|Born||13 March 1945|
|Organization||Red Army Faction|
Siegfried Haag (born 13 March 1945) was a member of the West German Red Army Faction (RAF). He became a leading figure of the second generation of the group.
After qualifying in 1973, Haag worked as a lawyer in Heidelberg and briefly defended Holger Meins in 1974 and Andreas Baader in 1975 during his trial at Stammheim.
Haag was known to be a leftist terrorist sympathizer, and supposedly while he was working as a defence lawyer, he would act as a messenger, passing on information, between different members of the RAF. His crimes became more substantial however and in 1975 he was arrested for smuggling weapons through Switzerland (with the help of Elisabeth Von Dyck) and served six months in a detention centre. He was released and immediately went underground.
Haag became an important member of the second generation of the RAF and recruited many new members. He was once quoted as saying;
"If I am a general in the Red Army Faction, Baader is a mere corporal."
He took part in a number of bank robberies, was involved in logistics and weapons procurement. It is thought that he was crucial in planning the West German embassy siege in Stockholm, though he himself did not take part. For a period between 1975 and 1976, Haag underwent guerilla warfare training in a Southern Yemen camp, before returning to West Germany.
In November 1976 Haag was arrested in Hanover when police stopped a stolen car that he was driving. In the vehicle they found weapons and cryptic documents that revealed details of the Hanns Martin Schleyer kidnapping, which were deciphered at a later time, only in hindsight. With Haag in prison, leadership of the group was assumed by Brigitte Mohnhaupt, though authorities suspected for a while that somehow Haag was still issuing commands from prison.
In 1979 Haag was sentenced to 15 years in prison by a Stuttgart court. He was released in 1987 on account of ailing health and apparently regretted his previous life of terrorism.
The Red Army Faction, also known as the Baader–Meinhof Group or Baader–Meinhof Gang, was a West German far-left militant organization founded in 1970. Key early figures included Andreas Baader, Gudrun Ensslin, Horst Mahler and Ulrike Meinhof, among others. Ulrike Meinhof was involved in Baader's escape from jail in 1970. The government of the Federal Republic of Germany, as well as most Western media and literature considered the Red Army Faction to be a terrorist organization.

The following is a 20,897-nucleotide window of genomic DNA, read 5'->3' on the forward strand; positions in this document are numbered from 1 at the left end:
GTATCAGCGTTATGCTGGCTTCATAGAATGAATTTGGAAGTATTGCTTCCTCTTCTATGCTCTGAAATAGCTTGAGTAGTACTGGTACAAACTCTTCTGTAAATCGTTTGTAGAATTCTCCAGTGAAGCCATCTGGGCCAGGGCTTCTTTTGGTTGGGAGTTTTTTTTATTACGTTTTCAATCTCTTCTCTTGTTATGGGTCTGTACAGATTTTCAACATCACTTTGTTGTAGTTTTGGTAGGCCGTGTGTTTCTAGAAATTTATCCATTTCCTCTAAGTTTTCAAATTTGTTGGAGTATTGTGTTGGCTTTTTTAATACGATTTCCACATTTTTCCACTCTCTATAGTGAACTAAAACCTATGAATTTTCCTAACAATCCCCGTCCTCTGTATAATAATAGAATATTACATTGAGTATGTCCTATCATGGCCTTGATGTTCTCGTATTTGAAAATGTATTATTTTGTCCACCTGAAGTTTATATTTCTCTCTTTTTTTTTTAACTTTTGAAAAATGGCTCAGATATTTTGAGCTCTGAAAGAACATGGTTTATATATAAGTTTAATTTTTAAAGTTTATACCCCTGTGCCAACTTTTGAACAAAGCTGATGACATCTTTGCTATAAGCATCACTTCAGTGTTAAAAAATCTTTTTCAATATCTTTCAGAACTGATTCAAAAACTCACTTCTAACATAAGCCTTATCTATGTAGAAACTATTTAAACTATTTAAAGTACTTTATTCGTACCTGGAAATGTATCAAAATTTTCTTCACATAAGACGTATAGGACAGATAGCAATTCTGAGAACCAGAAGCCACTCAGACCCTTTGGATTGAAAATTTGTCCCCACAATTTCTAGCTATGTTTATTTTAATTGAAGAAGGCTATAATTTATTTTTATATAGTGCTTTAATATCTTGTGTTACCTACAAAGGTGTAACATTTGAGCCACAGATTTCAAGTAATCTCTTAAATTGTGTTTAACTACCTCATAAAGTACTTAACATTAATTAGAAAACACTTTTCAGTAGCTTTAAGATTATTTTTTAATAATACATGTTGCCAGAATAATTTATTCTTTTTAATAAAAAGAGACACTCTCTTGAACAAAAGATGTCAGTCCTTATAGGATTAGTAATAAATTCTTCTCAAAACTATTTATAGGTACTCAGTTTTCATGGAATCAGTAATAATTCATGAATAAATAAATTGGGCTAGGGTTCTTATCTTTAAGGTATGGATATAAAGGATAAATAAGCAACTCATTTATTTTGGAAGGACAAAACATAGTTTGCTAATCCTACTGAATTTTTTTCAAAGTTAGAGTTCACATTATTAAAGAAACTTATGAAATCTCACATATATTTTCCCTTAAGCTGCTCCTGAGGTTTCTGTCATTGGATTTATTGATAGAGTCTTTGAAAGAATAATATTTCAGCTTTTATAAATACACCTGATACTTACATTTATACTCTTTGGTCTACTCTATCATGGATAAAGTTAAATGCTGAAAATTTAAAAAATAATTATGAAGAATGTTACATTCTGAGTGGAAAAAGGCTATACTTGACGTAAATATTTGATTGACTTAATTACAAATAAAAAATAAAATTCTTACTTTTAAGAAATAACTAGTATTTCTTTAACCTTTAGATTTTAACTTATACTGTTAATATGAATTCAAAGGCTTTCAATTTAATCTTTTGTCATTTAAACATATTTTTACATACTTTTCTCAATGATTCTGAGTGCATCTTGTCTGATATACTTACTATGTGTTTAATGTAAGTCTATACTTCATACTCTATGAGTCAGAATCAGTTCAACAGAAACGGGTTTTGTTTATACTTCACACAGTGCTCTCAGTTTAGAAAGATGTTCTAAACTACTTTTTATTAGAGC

Ulrike Marie Meinhof was a West German far-left militant. She co-founded the Red Army Faction in 1970, after having worked as a journalist for the monthly left-wing magazine konkret. Meinhof was arrested in 1972, charged with numerous murders and the formation of a criminal association. In 1976, before the trial concluded, Meinhof was found hanged in her prison cell in Stuttgart. The official statement claimed that Meinhof had committed suicide; however, several facts led to public controversy about her death.
Gudrun Ensslin was a founder of the West German far-left militant group Red Army Faction. After becoming involved with co-founder Andreas Baader, Ensslin was influential in the politicization of his anarchist beliefs. Ensslin was perhaps the intellectual head of the RAF. She was involved in five bomb attacks, with four deaths, was arrested in 1972 and died on 18 October 1977 in what has been called Stammheim Prison's Death Night.
Berndt Andreas Baader was one of the first leaders of the West German left-wing militant organization Red Army Faction (RAF), also commonly known as the Baader-Meinhof Group.
Brigitte Margret Ida Mohnhaupt is a German convicted former terrorist associated with the second generation of the Red Army Faction (RAF) members. She was also part of the Socialist Patients' Collective (SPK). From 1971 until 1982 she was active within the RAF.